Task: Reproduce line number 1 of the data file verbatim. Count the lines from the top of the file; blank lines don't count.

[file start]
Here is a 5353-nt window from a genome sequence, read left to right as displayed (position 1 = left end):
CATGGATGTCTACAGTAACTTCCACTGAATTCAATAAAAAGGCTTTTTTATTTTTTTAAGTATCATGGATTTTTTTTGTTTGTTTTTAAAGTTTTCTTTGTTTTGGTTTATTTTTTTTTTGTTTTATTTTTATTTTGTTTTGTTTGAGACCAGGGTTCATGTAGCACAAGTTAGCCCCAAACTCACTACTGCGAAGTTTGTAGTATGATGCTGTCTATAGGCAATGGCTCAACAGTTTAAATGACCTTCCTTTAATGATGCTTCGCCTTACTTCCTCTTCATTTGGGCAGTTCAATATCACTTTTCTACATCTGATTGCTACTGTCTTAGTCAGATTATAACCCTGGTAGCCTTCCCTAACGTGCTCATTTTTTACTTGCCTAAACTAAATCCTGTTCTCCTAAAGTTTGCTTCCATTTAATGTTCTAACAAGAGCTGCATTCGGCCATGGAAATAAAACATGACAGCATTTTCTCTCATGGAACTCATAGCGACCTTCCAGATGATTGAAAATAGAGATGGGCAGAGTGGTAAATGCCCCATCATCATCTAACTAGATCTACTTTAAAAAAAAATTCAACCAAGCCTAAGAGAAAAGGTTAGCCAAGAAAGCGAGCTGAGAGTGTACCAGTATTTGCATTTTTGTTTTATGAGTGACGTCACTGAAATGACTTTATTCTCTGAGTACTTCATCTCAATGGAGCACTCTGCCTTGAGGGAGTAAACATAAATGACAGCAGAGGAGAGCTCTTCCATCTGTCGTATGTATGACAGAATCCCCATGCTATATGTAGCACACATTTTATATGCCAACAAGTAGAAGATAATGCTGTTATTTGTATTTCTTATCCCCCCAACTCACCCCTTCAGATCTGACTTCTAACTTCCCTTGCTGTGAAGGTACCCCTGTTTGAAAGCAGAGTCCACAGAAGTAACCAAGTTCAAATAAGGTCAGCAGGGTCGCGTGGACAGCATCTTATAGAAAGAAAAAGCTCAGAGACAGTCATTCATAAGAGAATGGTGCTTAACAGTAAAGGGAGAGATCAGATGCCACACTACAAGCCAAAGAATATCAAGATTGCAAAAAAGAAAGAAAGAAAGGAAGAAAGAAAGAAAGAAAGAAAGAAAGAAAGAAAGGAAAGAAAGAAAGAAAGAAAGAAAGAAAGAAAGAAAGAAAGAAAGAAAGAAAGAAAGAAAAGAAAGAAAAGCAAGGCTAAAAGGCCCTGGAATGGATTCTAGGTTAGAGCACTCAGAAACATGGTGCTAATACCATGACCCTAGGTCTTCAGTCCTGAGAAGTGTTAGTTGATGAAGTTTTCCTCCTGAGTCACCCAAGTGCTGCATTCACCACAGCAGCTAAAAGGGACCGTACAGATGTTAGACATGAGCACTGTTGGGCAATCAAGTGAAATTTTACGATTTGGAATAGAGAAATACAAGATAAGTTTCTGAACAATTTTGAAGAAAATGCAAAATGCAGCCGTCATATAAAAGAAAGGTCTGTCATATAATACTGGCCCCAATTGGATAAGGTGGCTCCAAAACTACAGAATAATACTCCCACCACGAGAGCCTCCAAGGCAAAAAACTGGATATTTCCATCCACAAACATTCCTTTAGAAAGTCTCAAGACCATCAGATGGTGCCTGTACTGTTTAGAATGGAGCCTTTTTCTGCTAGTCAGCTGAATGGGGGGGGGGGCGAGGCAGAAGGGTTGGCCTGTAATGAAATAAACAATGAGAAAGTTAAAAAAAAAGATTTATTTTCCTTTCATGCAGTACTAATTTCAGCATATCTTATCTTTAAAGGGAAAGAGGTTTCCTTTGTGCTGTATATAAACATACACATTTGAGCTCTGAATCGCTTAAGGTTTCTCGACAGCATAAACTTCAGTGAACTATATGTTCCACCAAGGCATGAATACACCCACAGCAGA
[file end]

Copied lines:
Here is a 5353-nt window from a genome sequence, read left to right as displayed (position 1 = left end):